The government does not limit the number of H-1B visas for U.S. nonprofit research institutions. Universities, university-associated research institutes, nonprofit research labs, and think tanks are exempted from the H-1B cap. Those organizations must comply with the other wage regulations and features of the H-1B, but the numerical doesn’t exist.
The Cato Institute is H-1B cap-exempt. As a worker at the Cato Institute, I compete with many more potential legal migrant workers from around the world than in just about any other sector of the U.S. economy. Ditto for researchers at other research institutions and universities who employ people who tend to favor freer immigration policies. Those who say I support expanded legal immigration because I labor in a protected sector are just wrong. I favor expanded legal immigration for a whole host of consequentialist, ethical, and patriotic reasons. Immigrants help make America great while enriching themselves, Americans, and the world. My exposure to a highly competitive global labor market has done nothing to dampen my support for immigration, just the opposite. My foreign-born colleagues and friends at other think tanks who are foreign-born have produced a more vibrant, interesting, and productive industry that benefits us all.
Part of my job is to read a vast amount of research on immigration and economics. Some of it has influenced my work in important ways that have increased my productivity. My research on crime, terrorism, assimilation, generalized social trust, and the effect of immigrants on economic freedom and growth have all come from reading the work of others – many of them foreign-born workers in the H-1B cap-exempt sectors of the economy. These are just anecdotes, so don’t pay them much mind, but there is a large foreign-born contribution to knowledge in my small corner of the research.
The rest of the labor market should be just as legally open to global talent as the nonprofit research sector of the U.S. economy is. I can't get granular data on the foreign-born percentage of workers in U.S. think tanks, but I suspect it is above the U.S. average of about 16.5 percent of all workers. Regardless, I potentially compete against workers around the world. The supply of researchers is likely more inelastic than in other sectors of the economy and English language skills are vital. More people worldwide could work in construction than in a think tank. Of course, the labor market effects would vary under an immigration policy that treated the rest of the economy as I suggest. Still, the net effect would be positive for Americans because labor demand is elastic.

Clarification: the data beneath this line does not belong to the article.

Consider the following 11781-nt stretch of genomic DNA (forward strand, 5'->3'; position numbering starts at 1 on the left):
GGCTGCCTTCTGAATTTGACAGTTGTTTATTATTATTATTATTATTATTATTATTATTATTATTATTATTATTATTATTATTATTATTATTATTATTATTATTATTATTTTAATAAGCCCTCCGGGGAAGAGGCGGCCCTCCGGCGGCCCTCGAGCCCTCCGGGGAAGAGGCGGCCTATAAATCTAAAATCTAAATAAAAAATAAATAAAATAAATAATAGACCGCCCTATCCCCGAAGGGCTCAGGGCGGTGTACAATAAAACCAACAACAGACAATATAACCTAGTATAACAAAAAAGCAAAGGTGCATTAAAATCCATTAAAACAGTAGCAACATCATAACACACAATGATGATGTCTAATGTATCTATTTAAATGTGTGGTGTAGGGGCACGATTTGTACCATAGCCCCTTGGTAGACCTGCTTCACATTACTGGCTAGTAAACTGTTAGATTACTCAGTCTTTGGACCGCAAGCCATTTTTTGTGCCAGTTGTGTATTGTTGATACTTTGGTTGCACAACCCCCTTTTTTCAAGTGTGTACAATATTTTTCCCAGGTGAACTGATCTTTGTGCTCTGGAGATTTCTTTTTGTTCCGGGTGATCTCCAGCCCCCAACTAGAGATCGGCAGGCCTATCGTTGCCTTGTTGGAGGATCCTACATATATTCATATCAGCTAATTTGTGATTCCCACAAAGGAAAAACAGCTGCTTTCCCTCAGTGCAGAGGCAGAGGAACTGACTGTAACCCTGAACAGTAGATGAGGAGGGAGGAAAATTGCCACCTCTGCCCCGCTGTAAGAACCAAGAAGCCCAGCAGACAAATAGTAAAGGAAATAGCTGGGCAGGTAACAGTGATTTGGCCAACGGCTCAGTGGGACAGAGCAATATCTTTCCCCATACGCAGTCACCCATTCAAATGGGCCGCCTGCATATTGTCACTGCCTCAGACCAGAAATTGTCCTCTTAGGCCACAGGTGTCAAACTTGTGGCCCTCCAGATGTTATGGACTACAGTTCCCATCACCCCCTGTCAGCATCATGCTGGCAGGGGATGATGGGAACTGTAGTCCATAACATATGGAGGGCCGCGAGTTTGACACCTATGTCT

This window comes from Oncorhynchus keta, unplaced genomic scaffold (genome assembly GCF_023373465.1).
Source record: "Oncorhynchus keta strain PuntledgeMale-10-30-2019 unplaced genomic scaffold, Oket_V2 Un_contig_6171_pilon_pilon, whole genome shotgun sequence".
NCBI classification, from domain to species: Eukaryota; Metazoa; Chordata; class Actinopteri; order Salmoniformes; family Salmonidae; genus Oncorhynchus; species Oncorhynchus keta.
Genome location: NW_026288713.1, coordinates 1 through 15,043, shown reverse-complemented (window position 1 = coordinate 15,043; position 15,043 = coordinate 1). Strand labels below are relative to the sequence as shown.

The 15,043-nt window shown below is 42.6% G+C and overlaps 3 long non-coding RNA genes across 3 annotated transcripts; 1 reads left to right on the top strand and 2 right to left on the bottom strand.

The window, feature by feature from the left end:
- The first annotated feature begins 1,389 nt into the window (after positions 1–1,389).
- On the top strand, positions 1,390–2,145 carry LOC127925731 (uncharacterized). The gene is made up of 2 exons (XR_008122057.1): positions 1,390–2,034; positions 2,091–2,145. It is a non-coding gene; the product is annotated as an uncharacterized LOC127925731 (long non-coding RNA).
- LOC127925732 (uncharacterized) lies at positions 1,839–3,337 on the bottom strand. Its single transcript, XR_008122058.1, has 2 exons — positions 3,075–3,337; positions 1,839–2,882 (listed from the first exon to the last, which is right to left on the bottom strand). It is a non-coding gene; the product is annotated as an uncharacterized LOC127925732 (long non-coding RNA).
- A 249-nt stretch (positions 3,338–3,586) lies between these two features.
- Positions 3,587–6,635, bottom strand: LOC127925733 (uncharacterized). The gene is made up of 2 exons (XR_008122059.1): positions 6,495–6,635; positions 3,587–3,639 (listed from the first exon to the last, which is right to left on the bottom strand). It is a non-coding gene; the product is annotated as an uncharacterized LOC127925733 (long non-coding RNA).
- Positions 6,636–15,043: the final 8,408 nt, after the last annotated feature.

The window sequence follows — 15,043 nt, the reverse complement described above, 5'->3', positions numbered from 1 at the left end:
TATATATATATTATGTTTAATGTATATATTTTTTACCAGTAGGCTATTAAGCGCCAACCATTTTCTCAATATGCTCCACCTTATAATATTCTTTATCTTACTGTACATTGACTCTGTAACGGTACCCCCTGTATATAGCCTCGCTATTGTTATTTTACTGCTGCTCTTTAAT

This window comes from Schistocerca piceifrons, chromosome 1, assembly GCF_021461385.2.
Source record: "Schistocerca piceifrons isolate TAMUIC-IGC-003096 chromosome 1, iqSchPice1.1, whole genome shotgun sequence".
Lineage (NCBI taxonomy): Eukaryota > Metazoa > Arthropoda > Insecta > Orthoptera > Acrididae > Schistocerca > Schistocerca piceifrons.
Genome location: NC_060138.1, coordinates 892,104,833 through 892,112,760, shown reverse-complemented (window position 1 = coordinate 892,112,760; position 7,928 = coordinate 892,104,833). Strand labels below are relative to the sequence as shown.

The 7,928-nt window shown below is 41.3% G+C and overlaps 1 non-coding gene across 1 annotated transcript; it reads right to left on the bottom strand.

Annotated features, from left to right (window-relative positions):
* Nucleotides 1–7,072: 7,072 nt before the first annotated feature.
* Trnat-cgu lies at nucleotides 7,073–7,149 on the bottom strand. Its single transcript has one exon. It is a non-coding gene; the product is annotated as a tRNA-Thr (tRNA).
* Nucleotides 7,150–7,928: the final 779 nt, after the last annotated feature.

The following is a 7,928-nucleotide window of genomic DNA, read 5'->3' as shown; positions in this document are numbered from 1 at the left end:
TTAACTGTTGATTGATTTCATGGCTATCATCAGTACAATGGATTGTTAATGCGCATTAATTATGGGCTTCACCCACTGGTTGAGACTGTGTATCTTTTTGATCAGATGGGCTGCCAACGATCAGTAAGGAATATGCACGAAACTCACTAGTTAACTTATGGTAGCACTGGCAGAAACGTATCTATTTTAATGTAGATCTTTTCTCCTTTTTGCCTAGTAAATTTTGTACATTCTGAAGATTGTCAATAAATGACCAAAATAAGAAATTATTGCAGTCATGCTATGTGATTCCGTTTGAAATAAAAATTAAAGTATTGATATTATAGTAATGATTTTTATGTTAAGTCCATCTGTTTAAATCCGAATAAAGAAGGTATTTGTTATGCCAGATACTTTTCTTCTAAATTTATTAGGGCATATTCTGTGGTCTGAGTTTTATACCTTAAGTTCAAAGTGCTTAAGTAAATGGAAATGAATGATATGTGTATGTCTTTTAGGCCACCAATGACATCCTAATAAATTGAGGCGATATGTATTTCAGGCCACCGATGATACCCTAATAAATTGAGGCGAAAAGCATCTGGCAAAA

Furthermore, there are more white-collar immigrants than ever before. In 2021, 33.8 percent of immigrants had a college degree or a higher level of education compared to 27.4 percent in 2010. The average education of new immigrants (who arrived in the last five years) is also up. According to the 2021 American Community Survey, 16.7 percent of journalists, reporters, and news analysts are immigrants. In the same year, 8.8 percent of lawyers, judges, magistrates, and other judicial workers are immigrants. I can’t confirm it, but I suspect that the percentage of immigrant lawyers in the private sector is probably higher as immigrants are less likely to work for the government than natives. The economic sector that includes think tanks, but is not limited to them, is over 20 percent foreign-born.
Most Americans Don’t Compete Much with Immigrants
The above is somewhat tongue-in-cheek, but I don’t want you to get the impression that there is a lot of labor competition between immigrants and natives. On the contrary, the evidence shows little labor market competition between native-born Americans and immigrants. Most economists who study immigration focus on the labor market, even though prices in other markets, such as housing, are much more affected by immigration. The supply of labor and the demand for labor set wages, like all market prices. Immigration's impact on labor supply is obvious – it increases it. But that is usually where the analysis stops. Thinking about the impact of immigration on wages while only considering supply is as daft as trying to cut a piece of paper using only one blade on a pair of scissors. Demand curves matter too.
Labor demand curves are determined by the marginal value product of the worker (MVP), which is the quantity of goods or services created by a worker multiplied by the market price. In other words, the MVP is the market value of what the worker can produce. Employers hire people and pay them wages in exchange for their labor, which is a valuable production input. Firms then sell that output in the hopes of making a profit. Employers hire a worker if his wage is at or below the worker’s MVP. In other words, employers will pay a worker $10 an hour if the worker produces $10 an hour or more in value. Immigrants have higher wages in the United States because their MVP is higher here than in their home countries. In other words, immigrants have higher wages in the United States because they are more productive here.